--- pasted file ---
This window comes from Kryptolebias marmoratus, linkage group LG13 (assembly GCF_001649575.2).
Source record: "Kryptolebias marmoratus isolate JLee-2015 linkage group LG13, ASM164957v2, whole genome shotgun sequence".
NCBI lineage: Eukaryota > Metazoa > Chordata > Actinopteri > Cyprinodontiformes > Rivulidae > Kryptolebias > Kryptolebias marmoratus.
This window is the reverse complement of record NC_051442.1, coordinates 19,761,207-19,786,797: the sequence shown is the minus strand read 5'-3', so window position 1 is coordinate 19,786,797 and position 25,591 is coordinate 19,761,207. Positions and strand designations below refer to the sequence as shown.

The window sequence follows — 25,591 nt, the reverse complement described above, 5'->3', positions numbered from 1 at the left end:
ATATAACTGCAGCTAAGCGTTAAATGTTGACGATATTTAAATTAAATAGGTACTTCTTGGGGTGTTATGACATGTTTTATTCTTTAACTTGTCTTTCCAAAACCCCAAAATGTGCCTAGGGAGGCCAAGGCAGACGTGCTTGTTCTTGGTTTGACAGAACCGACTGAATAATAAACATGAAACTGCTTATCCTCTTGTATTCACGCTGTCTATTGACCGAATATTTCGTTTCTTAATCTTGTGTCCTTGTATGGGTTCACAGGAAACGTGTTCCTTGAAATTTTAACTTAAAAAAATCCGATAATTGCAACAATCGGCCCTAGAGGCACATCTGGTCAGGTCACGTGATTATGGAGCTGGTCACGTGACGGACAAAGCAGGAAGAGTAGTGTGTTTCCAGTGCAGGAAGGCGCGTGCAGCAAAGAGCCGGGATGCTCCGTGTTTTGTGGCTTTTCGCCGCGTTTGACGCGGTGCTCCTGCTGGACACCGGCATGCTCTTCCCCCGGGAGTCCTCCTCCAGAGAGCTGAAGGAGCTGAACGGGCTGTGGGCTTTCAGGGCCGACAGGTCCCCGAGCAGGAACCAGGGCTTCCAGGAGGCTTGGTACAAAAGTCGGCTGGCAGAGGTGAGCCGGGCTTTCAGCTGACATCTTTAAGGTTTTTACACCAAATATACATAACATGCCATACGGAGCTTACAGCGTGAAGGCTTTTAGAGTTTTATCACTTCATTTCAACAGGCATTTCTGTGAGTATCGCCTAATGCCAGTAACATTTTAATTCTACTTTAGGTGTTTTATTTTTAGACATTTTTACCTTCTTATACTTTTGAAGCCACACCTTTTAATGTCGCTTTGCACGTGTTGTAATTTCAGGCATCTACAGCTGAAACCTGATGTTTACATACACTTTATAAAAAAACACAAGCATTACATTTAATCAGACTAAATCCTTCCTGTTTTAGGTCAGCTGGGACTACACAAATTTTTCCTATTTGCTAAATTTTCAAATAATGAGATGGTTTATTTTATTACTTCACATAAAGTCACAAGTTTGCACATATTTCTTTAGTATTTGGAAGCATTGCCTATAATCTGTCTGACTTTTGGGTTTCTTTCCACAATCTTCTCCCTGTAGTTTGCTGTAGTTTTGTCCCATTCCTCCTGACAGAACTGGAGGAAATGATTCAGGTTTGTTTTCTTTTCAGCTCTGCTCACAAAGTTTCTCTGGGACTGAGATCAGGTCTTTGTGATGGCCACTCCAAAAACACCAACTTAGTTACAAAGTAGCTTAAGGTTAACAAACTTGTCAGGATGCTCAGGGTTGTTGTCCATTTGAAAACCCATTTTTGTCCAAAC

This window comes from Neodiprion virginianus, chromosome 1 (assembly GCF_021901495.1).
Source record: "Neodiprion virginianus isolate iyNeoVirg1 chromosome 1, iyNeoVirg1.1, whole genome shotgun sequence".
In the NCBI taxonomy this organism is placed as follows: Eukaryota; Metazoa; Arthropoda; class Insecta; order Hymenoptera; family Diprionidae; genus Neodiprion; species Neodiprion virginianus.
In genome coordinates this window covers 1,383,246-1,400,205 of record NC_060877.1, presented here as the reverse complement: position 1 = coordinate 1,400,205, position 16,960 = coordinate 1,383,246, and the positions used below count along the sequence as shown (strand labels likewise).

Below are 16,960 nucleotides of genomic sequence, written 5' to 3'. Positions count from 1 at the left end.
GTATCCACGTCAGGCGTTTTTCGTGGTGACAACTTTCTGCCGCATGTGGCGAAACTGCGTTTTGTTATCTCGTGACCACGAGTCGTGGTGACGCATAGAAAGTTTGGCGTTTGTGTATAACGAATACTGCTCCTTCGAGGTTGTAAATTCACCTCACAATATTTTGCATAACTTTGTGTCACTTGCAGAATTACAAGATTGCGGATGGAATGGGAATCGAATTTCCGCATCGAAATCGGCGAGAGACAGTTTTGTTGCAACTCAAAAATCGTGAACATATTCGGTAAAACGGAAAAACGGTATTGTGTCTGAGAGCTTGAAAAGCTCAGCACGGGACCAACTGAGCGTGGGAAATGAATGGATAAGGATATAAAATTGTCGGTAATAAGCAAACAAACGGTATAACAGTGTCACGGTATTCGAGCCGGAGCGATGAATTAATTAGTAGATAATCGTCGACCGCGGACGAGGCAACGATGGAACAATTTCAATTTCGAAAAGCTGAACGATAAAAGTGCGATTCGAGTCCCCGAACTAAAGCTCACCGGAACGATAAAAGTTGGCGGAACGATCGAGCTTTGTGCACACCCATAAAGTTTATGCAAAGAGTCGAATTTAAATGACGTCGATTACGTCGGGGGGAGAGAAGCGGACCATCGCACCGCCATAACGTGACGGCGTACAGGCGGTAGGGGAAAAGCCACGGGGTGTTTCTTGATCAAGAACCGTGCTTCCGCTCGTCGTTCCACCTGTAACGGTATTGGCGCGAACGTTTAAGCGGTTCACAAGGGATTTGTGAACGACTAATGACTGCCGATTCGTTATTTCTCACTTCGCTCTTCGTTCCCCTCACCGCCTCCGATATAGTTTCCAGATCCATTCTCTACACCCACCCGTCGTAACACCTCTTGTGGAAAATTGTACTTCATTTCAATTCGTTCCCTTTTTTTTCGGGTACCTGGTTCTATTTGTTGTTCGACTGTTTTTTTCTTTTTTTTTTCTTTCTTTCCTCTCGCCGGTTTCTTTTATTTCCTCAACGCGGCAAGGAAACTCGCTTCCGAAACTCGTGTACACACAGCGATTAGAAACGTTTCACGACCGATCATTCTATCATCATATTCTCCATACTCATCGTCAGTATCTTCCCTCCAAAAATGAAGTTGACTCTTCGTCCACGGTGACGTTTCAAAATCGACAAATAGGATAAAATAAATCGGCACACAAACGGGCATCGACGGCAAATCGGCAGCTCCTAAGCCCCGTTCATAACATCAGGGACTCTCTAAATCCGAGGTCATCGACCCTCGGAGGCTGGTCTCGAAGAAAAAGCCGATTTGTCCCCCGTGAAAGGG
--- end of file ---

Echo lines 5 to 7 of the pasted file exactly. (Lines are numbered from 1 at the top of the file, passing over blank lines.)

The window sequence follows — 25,591 nt, the reverse complement described above, 5'->3', positions numbered from 1 at the left end:
ATATAACTGCAGCTAAGCGTTAAATGTTGACGATATTTAAATTAAATAGGTACTTCTTGGGGTGTTATGACATGTTTTATTCTTTAACTTGTCTTTCCAAAACCCCAAAATGTGCCTAGGGAGGCCAAGGCAGACGTGCTTGTTCTTGGTTTGACAGAACCGACTGAATAATAAACATGAAACTGCTTATCCTCTTGTATTCACGCTGTCTATTGACCGAATATTTCGTTTCTTAATCTTGTGTCCTTGTATGGGTTCACAGGAAACGTGTTCCTTGAAATTTTAACTTAAAAAAATCCGATAATTGCAACAATCGGCCCTAGAGGCACATCTGGTCAGGTCACGTGATTATGGAGCTGGTCACGTGACGGACAAAGCAGGAAGAGTAGTGTGTTTCCAGTGCAGGAAGGCGCGTGCAGCAAAGAGCCGGGATGCTCCGTGTTTTGTGGCTTTTCGCCGCGTTTGACGCGGTGCTCCTGCTGGACACCGGCATGCTCTTCCCCCGGGAGTCCTCCTCCAGAGAGCTGAAGGAGCTGAACGGGCTGTGGGCTTTCAGGGCCGACAGGTCCCCGAGCAGGAACCAGGGCTTCCAGGAGGCTTGGTACAAAAGTCGGCTGGCAGAGGTGAGCCGGGCTTTCAGCTGACATCTTTAAGGTTTTTACACCAAATATACATAACATGCCATACGGAGCTTACAGCGTGAAGGCTTTTAGAGTTTTATCACTTCATTTCAACAGGCATTTCTGTGAGTATCGCCTAATGCCAGTAACATTTTAATTCTACTTTAGGTGTTTTATTTTTAGACATTTTTACCTTCTTATACTTTTGAAGCCACACCTTTTAATGTCGCTTTGCACGTGTTGTAATTTCAGGCATCTACAGCTGAAACCTGATGTTTACATACACTTTATAAAAAAACACAAGCATTACATTTAATCAGACTAAATCCTTCCTGTTTTAGGTCAGCTGGGACTACACAAATTTTTCCTATTTGCTAAATTTTCAAATAATGAGATGGTTTATTTTATTACTTCACATAAAGTCACAAGTTTGCACATATTTCTTTAGTATTTGGAAGCATTGCCTATAATCTGTCTGACTTTTGGGTTTCTTTCCACAATCTTCTCCCTGTAGTTTGCTGTAGTTTTGTCCCATTCCTCCTGACAGAACTGGAGGAAATGATTCAGGTTTGTTTTCTTTTCAGCTCTGCTCACAAAGTTTCTCTGGGACTGAGATCAGGTCTTTGTGATGGCCACTCCAAAAACACCAACTTAGTTACAAAGTAGCTTAAGGTTAACAAACTTGTCAGGATGCTCAGGGTTGTTGTCCATTTGAAAACCCATTTTTGTCCAAAC

This window comes from Neodiprion virginianus, chromosome 1 (assembly GCF_021901495.1).